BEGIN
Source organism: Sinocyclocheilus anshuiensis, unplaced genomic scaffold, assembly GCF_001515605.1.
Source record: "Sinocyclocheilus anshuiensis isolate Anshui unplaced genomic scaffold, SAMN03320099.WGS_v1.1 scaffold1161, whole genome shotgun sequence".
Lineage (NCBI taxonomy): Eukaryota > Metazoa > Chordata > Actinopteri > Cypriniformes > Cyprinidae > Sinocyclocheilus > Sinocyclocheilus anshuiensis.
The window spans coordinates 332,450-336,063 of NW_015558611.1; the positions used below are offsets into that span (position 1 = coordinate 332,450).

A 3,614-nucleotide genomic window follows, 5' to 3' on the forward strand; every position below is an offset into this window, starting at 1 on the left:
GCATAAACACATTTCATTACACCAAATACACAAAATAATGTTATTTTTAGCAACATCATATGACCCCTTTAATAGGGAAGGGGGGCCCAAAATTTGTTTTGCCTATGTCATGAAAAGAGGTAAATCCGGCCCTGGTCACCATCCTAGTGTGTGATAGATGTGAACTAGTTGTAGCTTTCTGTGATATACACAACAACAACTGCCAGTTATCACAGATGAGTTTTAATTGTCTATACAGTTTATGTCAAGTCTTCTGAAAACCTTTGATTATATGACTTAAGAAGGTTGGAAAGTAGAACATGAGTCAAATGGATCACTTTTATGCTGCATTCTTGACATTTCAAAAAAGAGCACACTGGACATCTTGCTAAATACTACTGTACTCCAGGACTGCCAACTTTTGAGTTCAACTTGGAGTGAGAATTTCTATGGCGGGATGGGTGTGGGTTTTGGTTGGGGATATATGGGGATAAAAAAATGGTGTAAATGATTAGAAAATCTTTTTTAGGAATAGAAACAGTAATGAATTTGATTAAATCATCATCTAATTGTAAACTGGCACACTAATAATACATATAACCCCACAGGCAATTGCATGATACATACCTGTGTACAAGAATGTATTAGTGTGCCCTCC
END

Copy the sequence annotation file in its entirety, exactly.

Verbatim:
Source organism: Sinocyclocheilus anshuiensis, unplaced genomic scaffold, assembly GCF_001515605.1.
Source record: "Sinocyclocheilus anshuiensis isolate Anshui unplaced genomic scaffold, SAMN03320099.WGS_v1.1 scaffold1161, whole genome shotgun sequence".
Lineage (NCBI taxonomy): Eukaryota > Metazoa > Chordata > Actinopteri > Cypriniformes > Cyprinidae > Sinocyclocheilus > Sinocyclocheilus anshuiensis.
The window spans coordinates 332,450-336,063 of NW_015558611.1; the positions used below are offsets into that span (position 1 = coordinate 332,450).

A 3,614-nucleotide genomic window follows, 5' to 3' on the forward strand; every position below is an offset into this window, starting at 1 on the left:
GCATAAACACATTTCATTACACCAAATACACAAAATAATGTTATTTTTAGCAACATCATATGACCCCTTTAATAGGGAAGGGGGGCCCAAAATTTGTTTTGCCTATGTCATGAAAAGAGGTAAATCCGGCCCTGGTCACCATCCTAGTGTGTGATAGATGTGAACTAGTTGTAGCTTTCTGTGATATACACAACAACAACTGCCAGTTATCACAGATGAGTTTTAATTGTCTATACAGTTTATGTCAAGTCTTCTGAAAACCTTTGATTATATGACTTAAGAAGGTTGGAAAGTAGAACATGAGTCAAATGGATCACTTTTATGCTGCATTCTTGACATTTCAAAAAAGAGCACACTGGACATCTTGCTAAATACTACTGTACTCCAGGACTGCCAACTTTTGAGTTCAACTTGGAGTGAGAATTTCTATGGCGGGATGGGTGTGGGTTTTGGTTGGGGATATATGGGGATAAAAAAATGGTGTAAATGATTAGAAAATCTTTTTTAGGAATAGAAACAGTAATGAATTTGATTAAATCATCATCTAATTGTAAACTGGCACACTAATAATACATATAACCCCACAGGCAATTGCATGATACATACCTGTGTACAAGAATGTATTAGTGTGCCCTCC